The challenge of a par 3
Short holes meet several requirements for a golf course, including variety, linkage and challenge.
Players enjoy the opportunity to reach the green in a single shot. Golf architects work to find places for several par 3s with different yardages.
Par 3s provide ways to use the best features of a property. Sometimes there is a great place for a short link in the chain of holes that would not work as well if it were lengthened to a par 4 or 5.
Par 3s, even short ones, can also provide a stiff test of skills for players of all levels. Think of the Postage Stamp hole at Carnoustie, or the seventh hole at Pebble Beach.
The four par 3s at the Bay Course at Seaview Resort are a fine blend of short, medium and long, with the bunkering and green undulations that one expects from an historic Hugh Wilson/Donald Ross design. After the first three rounds of last fall’s ShopRite LPGA Classic, they were also ranked first, third, ninth and 14th for scoring average.
I spent a beautiful morning and early afternoon in the third round watching half the field take on the 170-yard seventh hole, the third-hardest hole.
An irrigation pond just in front of the tee is not a factor. However, the four bunkers on the front left, right side and rear of the green, along with high fescue mounds on either side, should concentrate the mind wonderfully.
The green’s front and side slopes are steeper than expected for a relatively flat course. Balls that are only slightly mishit can bounce or roll off the green and into trouble. The third round’s hole location was about two-thirds of the way to the back but only three steps from the right edge, bringing those slopes and the right bunker into play.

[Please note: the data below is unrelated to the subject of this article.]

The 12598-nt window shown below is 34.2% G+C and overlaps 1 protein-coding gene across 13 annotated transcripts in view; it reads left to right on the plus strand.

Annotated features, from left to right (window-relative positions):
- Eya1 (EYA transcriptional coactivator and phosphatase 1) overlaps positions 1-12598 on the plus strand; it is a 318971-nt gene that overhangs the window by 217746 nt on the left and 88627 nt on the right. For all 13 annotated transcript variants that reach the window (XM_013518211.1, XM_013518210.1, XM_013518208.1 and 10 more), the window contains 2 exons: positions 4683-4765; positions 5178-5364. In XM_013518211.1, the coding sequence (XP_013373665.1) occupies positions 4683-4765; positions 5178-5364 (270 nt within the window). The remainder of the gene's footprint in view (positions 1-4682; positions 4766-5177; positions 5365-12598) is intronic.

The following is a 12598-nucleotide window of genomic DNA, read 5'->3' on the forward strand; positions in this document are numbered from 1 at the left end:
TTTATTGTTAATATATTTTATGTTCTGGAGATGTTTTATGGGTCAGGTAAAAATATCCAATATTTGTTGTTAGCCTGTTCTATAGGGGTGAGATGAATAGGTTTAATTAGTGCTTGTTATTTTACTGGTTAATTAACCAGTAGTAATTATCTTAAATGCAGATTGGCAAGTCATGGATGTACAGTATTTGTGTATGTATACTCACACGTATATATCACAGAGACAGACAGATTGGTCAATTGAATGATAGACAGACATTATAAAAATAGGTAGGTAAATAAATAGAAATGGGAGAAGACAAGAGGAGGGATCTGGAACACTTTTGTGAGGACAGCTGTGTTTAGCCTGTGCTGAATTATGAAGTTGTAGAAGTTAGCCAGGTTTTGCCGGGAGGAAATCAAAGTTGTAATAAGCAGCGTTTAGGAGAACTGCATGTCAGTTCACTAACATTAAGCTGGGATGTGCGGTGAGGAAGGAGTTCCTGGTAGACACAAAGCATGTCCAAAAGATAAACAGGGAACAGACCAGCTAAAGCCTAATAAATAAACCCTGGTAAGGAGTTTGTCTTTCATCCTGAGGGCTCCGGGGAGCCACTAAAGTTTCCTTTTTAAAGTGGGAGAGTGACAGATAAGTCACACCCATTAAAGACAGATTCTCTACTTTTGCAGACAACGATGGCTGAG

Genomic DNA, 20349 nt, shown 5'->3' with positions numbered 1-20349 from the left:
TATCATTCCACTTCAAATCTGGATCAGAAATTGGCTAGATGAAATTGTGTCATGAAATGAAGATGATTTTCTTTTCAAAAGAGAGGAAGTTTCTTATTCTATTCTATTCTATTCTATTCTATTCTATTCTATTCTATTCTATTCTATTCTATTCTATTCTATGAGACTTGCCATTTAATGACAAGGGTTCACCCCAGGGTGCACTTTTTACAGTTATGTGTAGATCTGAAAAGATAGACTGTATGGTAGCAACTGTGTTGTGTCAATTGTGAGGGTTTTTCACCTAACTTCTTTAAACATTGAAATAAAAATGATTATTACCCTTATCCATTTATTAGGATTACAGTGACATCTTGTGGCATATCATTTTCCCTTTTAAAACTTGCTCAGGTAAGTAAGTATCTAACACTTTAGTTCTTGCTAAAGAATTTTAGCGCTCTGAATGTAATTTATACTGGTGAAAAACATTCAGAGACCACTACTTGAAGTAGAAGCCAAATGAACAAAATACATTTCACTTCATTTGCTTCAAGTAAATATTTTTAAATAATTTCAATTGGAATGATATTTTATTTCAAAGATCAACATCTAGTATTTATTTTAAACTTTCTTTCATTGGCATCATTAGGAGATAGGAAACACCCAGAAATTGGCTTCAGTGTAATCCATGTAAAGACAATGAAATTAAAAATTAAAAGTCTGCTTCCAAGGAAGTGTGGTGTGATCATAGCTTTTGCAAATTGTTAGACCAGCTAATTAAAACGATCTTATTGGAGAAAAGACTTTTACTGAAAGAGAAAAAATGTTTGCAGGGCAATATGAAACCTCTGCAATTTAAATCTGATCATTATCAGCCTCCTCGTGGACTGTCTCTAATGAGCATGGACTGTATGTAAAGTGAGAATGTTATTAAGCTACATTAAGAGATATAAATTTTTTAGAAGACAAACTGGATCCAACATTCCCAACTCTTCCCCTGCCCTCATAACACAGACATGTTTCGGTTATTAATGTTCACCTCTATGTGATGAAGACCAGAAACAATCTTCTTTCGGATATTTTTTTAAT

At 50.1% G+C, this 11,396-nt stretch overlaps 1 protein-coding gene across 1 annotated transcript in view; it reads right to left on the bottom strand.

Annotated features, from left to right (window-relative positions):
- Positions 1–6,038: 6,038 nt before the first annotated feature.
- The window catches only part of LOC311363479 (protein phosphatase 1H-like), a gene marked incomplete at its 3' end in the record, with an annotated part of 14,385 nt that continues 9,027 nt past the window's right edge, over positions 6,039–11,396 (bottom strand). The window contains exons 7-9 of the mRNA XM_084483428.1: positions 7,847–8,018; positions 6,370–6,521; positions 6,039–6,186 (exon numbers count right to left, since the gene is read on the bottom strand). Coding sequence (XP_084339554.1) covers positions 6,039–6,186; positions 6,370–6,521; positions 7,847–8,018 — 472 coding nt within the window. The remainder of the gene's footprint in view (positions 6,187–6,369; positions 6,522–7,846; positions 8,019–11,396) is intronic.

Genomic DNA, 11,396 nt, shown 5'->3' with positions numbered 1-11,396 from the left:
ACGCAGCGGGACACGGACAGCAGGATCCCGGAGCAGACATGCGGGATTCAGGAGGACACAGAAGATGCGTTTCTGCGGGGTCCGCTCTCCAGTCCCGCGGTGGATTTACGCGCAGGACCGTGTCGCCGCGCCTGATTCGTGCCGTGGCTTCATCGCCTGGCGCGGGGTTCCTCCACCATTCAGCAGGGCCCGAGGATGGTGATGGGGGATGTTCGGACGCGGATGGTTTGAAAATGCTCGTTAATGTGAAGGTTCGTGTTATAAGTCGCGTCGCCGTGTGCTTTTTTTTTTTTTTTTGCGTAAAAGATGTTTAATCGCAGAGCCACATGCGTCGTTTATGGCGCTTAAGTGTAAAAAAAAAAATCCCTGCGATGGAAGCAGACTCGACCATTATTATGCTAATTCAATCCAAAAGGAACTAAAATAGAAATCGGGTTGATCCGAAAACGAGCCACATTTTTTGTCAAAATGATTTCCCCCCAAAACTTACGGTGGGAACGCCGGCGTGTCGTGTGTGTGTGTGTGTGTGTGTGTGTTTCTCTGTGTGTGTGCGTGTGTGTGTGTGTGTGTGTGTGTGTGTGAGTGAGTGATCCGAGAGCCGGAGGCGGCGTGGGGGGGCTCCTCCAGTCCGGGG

As you might expect, therefore, players generally aimed for the middle or left side, with varying degrees of success. Nelly Korda made the best approach, landing 4 feet left of the hole for her birdie. Lauren Stephenson made the first bogey when her tee shot came up short a few yards on the front apron. A good chip shot finished two feet away, but her par attempt didn’t touch the hole and traveled two feet beyond.
Several golfers who were on their game handled this hole nicely. Brittany Altomare had already eagled the par 4 fifth hole and made birdie on the seventh from 10 feet short of the hole. Sophia Popov made the longest birdie I saw, from 18 feet hole high across the green. Kelly Tan made her two from 15 feet below and left.
Most pars were of the “15 to 25 feet, make two putts and skedaddle” variety, but there were also some great recoveries. Linnea Strom’s tee shot bounced off the green to the right and stopped 25 feet from the hole in light rough. She chipped up the steep slope, and the ball checked up 5 feet away. Her par putt fell slowly and gently into the hole.
Celine Boutier’s tee shot landed in the right green side bunker about 60 feet from the hole, several feet below the green surface. She blasted out to 7 feet past the hole and rolled the ball downhill for par.
Christie Kerr was, as usual, the most vocal. As her first putt from 35 feet across the green began rolling, she yelled “Break! Break! Break!” at least three times.
The ball almost listened, so she had an easy second putt for her three.
Most of the bogeys came from players who came up short of the green or went right. Brooke Henderson was one of the apron hitters, while Amy Olson’s recovery from the right bunker went a bit too far, leading to her two-putt four.
Christina Kim’s tee shot rolled off the green about pin high, 15 feet from the hole but in the second cut, just inches away from even thicker stuff. Her chip shot somehow stopped short of the green, and then her putt rolled a foot past the hole. She showed a bit of temper while retrieving her ball, which was perfectly understandable.
Among the players I watched, only Katherine Kirk’s tee shot landed in the thick fescue mound right of the green. I found the ball and put my hat near it. We had a short, pleasant chat as she tossed my hat back to me. Unfortunately, her blast out of the tall stuff landed over 20 feet past the hole, and she two-putted from there for bogey. It would have been a great par save.
The seventh hole was all the challenge that the first two rounds’ experience had promised, with twice as many bogeys and double bogeys as birdies. It was a great opportunity to watch several dozen highly skilled golfers show what they could do with a truly challenging par 3.
The ShopRite will be a fall event again this year, with its final round currently scheduled for Oct. 3. Mark your calendars and let’s hope the spectators can return.